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The Suchness of Brussels Sprouts 

click to enlarge Brussels Sprouts with Avocado - PHOTO BY SIMONA CARINI
  • photo by Simona Carini
  • Brussels Sprouts with Avocado

When people see me eating, they often think I am on a diet. And maybe I am, depending on the meaning one ascribes to the word. I am in a permanent state of alertness, of mindfulness when it comes to elemental flavors, an attitude that is reflected in my minimalist style of cooking. I don't want those flavors smothered by condiments or sauces: I like to taste the "suchness" of vegetables, fruit, fish, etc. In his book Peace is Every Step, Zen Buddhist monk Thich Nhat Hanh wrote: "In Buddhism, the word 'suchness' is used to mean 'the essence or particular characteristics of a thing or a person, its true nature.'"

In my late teens, I was on a weight-loss diet for a period. During that time, I learned to take small bites and savor each one to prolong a meal into a slow, mindful ritual. I steered clear of all but the lightest dressings and sauces and learned to explore the flavor of foods prepared in ways that kept them close to their original state. This applied particularly to vegetables, too often considered in need of heavy clothing before they are allowed to go out of the kitchen and present themselves on the table. When we lighten what should be the background, we see, smell and taste the foreground more clearly, and in the uncluttered "field of view" of all our senses observation reveals a richness previously unsuspected.

Right now, I am roasting some Brussels sprouts that I harvested earlier today at Redwood Roots Farm in Arcata, as part of my winter u-pick community supported agriculture (CSA) share. Before putting them in the oven, spread in a single layer on a baking sheet lined with a silicone mat, I washed and halved or quartered them, depending on their size. The freshly picked Brussels sprouts made a crisp swishing sound when I cut them.

Have you ever seen a Brussels sprouts plant? Large leaves and gemlike sprouts grow on a tallish stalk. Harvesting the sprouts is like going on a treasure hunt (rubber boots and waterproof pants are recommended if the hunt occurs after one of the rainy spells for which our county is appropriately famous). When you cut a sprout in half, you see that it is a miniature cabbage, a layered wrapping of ever-smaller leaves.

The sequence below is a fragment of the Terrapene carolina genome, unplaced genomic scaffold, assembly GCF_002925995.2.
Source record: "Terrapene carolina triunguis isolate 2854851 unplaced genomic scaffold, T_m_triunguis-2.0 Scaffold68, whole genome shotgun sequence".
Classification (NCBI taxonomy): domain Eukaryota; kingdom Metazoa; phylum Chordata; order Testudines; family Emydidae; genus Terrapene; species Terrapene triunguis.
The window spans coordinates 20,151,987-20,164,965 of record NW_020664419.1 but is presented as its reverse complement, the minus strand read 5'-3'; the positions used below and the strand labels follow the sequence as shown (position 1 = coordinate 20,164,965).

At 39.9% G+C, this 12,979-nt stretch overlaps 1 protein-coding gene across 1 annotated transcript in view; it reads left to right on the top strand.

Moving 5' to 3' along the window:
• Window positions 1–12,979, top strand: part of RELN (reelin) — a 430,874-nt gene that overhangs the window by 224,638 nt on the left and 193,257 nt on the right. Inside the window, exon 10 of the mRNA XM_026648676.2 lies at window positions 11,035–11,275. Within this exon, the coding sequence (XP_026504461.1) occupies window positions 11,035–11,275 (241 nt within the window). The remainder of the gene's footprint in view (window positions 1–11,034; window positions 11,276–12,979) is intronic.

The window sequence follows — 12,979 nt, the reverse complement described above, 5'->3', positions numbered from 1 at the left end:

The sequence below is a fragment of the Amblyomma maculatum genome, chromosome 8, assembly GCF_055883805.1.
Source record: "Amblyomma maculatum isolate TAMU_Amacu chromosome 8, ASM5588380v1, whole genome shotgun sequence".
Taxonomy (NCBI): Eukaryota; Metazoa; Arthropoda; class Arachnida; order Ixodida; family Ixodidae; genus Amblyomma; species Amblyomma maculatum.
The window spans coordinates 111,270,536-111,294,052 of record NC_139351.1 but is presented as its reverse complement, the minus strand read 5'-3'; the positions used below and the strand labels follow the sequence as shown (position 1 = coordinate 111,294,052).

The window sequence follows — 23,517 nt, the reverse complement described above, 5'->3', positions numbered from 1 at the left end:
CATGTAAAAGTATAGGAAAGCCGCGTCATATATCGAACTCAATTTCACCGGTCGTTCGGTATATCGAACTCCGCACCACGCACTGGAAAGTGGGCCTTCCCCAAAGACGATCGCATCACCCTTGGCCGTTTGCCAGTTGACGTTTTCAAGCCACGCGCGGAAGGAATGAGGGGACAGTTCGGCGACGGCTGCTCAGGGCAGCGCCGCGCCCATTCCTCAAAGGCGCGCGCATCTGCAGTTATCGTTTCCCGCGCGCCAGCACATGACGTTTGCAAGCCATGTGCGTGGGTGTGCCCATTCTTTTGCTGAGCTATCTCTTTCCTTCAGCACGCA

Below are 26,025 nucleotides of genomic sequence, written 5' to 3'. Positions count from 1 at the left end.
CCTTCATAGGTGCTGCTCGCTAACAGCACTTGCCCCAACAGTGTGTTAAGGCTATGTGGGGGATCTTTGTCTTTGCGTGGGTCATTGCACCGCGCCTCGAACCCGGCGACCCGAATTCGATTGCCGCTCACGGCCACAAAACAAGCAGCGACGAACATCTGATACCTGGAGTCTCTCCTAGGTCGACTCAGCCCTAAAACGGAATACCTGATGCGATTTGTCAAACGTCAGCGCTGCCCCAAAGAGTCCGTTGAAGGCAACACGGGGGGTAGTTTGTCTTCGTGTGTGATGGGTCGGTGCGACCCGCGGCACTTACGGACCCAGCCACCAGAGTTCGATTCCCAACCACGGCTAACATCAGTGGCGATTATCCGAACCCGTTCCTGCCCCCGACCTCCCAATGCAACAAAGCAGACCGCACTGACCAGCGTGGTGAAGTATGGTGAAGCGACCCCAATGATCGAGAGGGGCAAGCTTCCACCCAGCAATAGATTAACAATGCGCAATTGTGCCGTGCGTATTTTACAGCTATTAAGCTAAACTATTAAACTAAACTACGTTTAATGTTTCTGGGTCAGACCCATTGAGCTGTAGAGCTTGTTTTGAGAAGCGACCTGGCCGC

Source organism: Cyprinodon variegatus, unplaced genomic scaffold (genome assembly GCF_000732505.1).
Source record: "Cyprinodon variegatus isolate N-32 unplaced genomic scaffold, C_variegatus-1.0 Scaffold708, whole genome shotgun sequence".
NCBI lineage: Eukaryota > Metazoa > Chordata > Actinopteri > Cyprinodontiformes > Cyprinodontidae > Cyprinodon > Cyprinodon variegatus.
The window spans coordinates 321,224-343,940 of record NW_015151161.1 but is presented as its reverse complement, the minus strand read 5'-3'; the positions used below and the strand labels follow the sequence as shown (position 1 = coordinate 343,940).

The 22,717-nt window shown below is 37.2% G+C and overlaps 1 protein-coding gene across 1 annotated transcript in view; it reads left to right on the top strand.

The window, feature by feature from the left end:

As I write, my kitchen smells of delicately roasted Brussels sprouts. I inhale and cultivate the expectation of eating them. In some recipes for Brussels sprouts, sauces or dressing are added with a heavy hand, supposedly to make them palatable. But if you drown Brussels sprouts in melted butter, you'll taste butter, not Brussels sprouts, and you won't become aware of their "suchness." Brussels sprouts abhor over-cooking, in particular over-boiling, and react to it with screaming sulphur notes. Paying attention to their suchness means cooking them so that they offer the best of themselves, rather than their dark side. Oven-roasting Brussels sprouts reveals their natural sweetness and keeps under control the reaction that produces the unpalatable smell.

My current favorite dressing for oven-roasted Brussels sprouts is a ripe avocado mashed with some fresh Meyer lemon juice and a touch of salt. When the sprouts are cooked to my liking, tender to the bite, slightly harking back to their original crunchiness, and with a hint of browning of the lighter parts, I take them out of the oven, add the mashed avocado and stir. The result is a bright green side dish that highlights the flavor of Brussels sprouts -- sweetened by oven-roasting -- via the creamy texture of avocado. The lemon juice adds a brightening trill.

I've used the same avocado dressing on other members of the Brassica oleracea species, namely broccoli -- of the regular or Romanesco variety -- and cauliflower. I take a pound and a quarter of the chosen vegetable, steam the florets and stalks -- peeled and cut into coins -- let cool a bit, then add to the bowl with the mashed avocado and toss well. I then enjoy the simple suchness of the combination.

 

Brussels Sprouts with Avocado

In our household, the quantities given here serve two and there are no leftovers.

  • 1 pound Brussels sprouts
  • Olive oil     
  • A medium avocado  
  • Sea salt
  • 1 teaspoon fresh squeezed Meyer lemon juice

Preheat oven to 350 F. Rinse and trim the sprouts as needed: Cut off the hard end of the stem, remove any wilted leaves. Cut the sprouts in half, or into quarters, if they are large.

Place sprouts in a bowl and sprinkle with a bit of olive oil. Toss well then spread in a single layer on a baking sheet lined with a silicone mat. Turn the halved sprouts cut side down and the quartered ones so that they have one of the cut sides down. After 20 minutes, stir the sprouts (keeping them still in one layer) and gauge the time remaining to complete cooking, about two to three minutes. Bake until nice and tender, with a hint of browning.

While the Brussels sprouts are in the oven, dice the avocado pulp and place in a food processor fitted with the steel blade or a blender, add a pinch of salt and the lemon juice (I prefer the more delicate flavor of Meyer lemon here) and process briefly. Empty into a serving bowl. Alternatively, dice the avocado pulp and place in a serving bowl, add the other two ingredients, and mash well with a fork.

When the Brussels sprouts are cooked, toss them with the mashed avocado until the dressing coats all. Adjust the seasoning and serve.

 

 

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Simona Carini

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